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Today's Stichomancy for Spike Lee

The first excerpt represents the past or something you must release, and is drawn from Aesop's Fables by Aesop:

The Frogs Desiring a King

The Frogs were living as happy as could be in a marshy swamp that just suited them; they went splashing about caring for nobody and nobody troubling with them. But some of them thought that this was not right, that they should have a king and a proper constitution, so they determined to send up a petition to Jove to give them what they wanted. "Mighty Jove," they cried, "send unto us a king that will rule over us and keep us in order." Jove laughed at their croaking, and threw down into the swamp a huge Log, which came downrplashto the swamp. The Frogs were frightened out of their lives by the commotion made in their

Aesop's Fables
The second excerpt represents the present or the deciding factor of the moment, and is drawn from Tour Through Eastern Counties of England by Daniel Defoe:

Water, and is navigable up to the town, where by that means is a great trade for carrying corn by water to London; the county of Essex being (especially on all that side) a great corn county.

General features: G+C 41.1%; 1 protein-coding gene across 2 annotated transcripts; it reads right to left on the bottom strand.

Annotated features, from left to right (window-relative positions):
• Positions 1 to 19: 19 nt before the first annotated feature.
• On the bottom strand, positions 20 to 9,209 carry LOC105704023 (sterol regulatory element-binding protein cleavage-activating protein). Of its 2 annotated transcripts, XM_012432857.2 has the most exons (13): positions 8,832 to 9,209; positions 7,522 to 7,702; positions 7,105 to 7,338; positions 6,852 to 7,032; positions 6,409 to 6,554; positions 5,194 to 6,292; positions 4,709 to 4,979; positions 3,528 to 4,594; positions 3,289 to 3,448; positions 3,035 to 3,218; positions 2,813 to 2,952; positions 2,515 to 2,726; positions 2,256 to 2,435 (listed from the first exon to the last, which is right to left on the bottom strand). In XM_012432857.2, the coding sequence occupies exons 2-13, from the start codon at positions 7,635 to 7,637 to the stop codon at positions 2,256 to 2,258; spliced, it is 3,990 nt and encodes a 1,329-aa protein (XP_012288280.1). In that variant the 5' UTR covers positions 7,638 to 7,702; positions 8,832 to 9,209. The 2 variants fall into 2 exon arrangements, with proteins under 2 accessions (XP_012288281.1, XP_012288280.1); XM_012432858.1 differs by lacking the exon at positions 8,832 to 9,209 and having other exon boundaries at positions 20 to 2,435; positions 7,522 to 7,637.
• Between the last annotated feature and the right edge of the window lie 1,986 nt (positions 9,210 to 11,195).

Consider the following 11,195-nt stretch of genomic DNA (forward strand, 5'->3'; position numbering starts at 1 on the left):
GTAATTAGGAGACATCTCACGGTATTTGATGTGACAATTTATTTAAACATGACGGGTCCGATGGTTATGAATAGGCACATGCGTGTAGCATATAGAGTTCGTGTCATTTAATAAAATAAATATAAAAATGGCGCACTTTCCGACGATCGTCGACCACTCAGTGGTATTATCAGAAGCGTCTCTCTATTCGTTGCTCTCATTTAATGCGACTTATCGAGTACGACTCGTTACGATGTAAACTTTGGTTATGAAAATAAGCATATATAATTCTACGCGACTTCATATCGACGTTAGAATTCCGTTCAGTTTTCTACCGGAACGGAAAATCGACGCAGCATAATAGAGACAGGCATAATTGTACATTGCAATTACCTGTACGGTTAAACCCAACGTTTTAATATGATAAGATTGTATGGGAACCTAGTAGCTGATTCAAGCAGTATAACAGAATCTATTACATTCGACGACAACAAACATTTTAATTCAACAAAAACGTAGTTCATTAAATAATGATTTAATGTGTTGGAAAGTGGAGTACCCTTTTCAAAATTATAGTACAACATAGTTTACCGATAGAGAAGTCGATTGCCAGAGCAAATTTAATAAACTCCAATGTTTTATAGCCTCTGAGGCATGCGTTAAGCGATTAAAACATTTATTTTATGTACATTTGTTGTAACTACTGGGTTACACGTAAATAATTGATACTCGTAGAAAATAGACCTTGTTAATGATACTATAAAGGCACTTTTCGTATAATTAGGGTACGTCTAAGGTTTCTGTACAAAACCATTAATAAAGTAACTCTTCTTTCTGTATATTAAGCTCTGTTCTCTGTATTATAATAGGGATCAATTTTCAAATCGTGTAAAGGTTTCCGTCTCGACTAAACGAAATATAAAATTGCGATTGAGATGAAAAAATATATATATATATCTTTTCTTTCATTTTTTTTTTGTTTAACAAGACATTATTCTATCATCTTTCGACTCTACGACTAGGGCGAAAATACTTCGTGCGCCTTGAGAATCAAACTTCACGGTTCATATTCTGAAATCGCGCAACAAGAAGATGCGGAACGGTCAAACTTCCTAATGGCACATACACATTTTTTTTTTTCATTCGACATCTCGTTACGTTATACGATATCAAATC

When I have said this I think I have done Malden justice, and said all of it that there is to be said, unless I should run into the old story of its antiquity, and tell you it was a Roman colony in the time of Vespasian, and that it was called Camolodunum. How the Britons, under Queen Boadicea, in revenge for the Romans' ill-usage of her - for indeed they used her majesty ill - they stripped her naked and whipped her publicly through their streets for some affront she had given them. I say how for this she raised the

The third excerpt represents the future or something you must embrace, and is drawn from Z. Marcas by Honore de Balzac:

at the tip like a lion's; his brow, like a lion's, was strongly marked with a deep median furrow, dividing two powerful bosses. His high, hairy cheek-bones, all the more prominent because his cheeks were so thin, his enormous mouth and hollow jaws, were accentuated by lines of tawny shadows. This almost terrible countenance seemed illuminated by two lamps--two eyes, black indeed, but infinitely sweet, calm and deep, full of thought. If I may say so, those eyes had a humiliated expression.

Marcas was afraid of looking directly at others, not for himself, but for those on whom his fascinating gaze might rest; he had a power, and he shunned using it; he would spare those he met, and he feared